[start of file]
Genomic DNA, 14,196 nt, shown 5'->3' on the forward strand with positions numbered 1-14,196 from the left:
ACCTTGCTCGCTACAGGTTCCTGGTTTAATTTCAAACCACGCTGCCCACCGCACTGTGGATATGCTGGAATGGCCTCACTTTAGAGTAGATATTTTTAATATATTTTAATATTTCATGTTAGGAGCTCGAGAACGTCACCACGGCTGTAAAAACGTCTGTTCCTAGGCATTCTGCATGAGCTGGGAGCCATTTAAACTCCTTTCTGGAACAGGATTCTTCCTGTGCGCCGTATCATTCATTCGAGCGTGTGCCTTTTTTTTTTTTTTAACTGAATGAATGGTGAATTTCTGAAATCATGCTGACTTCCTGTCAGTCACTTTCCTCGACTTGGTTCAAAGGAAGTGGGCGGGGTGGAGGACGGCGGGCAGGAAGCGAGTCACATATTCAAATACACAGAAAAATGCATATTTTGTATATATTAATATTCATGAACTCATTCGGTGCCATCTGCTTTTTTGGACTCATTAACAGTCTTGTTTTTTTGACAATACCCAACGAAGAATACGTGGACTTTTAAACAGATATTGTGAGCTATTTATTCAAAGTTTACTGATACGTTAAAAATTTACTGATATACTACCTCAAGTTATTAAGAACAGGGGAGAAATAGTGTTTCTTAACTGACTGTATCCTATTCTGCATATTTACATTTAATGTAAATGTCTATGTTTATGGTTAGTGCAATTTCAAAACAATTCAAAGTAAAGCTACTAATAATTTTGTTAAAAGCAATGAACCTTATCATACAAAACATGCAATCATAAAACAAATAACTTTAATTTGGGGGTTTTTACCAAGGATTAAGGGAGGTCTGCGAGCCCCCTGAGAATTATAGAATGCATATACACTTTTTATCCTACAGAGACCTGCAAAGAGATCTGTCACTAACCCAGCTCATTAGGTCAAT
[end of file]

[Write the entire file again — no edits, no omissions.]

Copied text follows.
Genomic DNA, 14,196 nt, shown 5'->3' on the forward strand with positions numbered 1-14,196 from the left:
ACCTTGCTCGCTACAGGTTCCTGGTTTAATTTCAAACCACGCTGCCCACCGCACTGTGGATATGCTGGAATGGCCTCACTTTAGAGTAGATATTTTTAATATATTTTAATATTTCATGTTAGGAGCTCGAGAACGTCACCACGGCTGTAAAAACGTCTGTTCCTAGGCATTCTGCATGAGCTGGGAGCCATTTAAACTCCTTTCTGGAACAGGATTCTTCCTGTGCGCCGTATCATTCATTCGAGCGTGTGCCTTTTTTTTTTTTTTAACTGAATGAATGGTGAATTTCTGAAATCATGCTGACTTCCTGTCAGTCACTTTCCTCGACTTGGTTCAAAGGAAGTGGGCGGGGTGGAGGACGGCGGGCAGGAAGCGAGTCACATATTCAAATACACAGAAAAATGCATATTTTGTATATATTAATATTCATGAACTCATTCGGTGCCATCTGCTTTTTTGGACTCATTAACAGTCTTGTTTTTTTGACAATACCCAACGAAGAATACGTGGACTTTTAAACAGATATTGTGAGCTATTTATTCAAAGTTTACTGATACGTTAAAAATTTACTGATATACTACCTCAAGTTATTAAGAACAGGGGAGAAATAGTGTTTCTTAACTGACTGTATCCTATTCTGCATATTTACATTTAATGTAAATGTCTATGTTTATGGTTAGTGCAATTTCAAAACAATTCAAAGTAAAGCTACTAATAATTTTGTTAAAAGCAATGAACCTTATCATACAAAACATGCAATCATAAAACAAATAACTTTAATTTGGGGGTTTTTACCAAGGATTAAGGGAGGTCTGCGAGCCCCCTGAGAATTATAGAATGCATATACACTTTTTATCCTACAGAGACCTGCAAAGAGATCTGTCACTAACCCAGCTCATTAGGTCAAT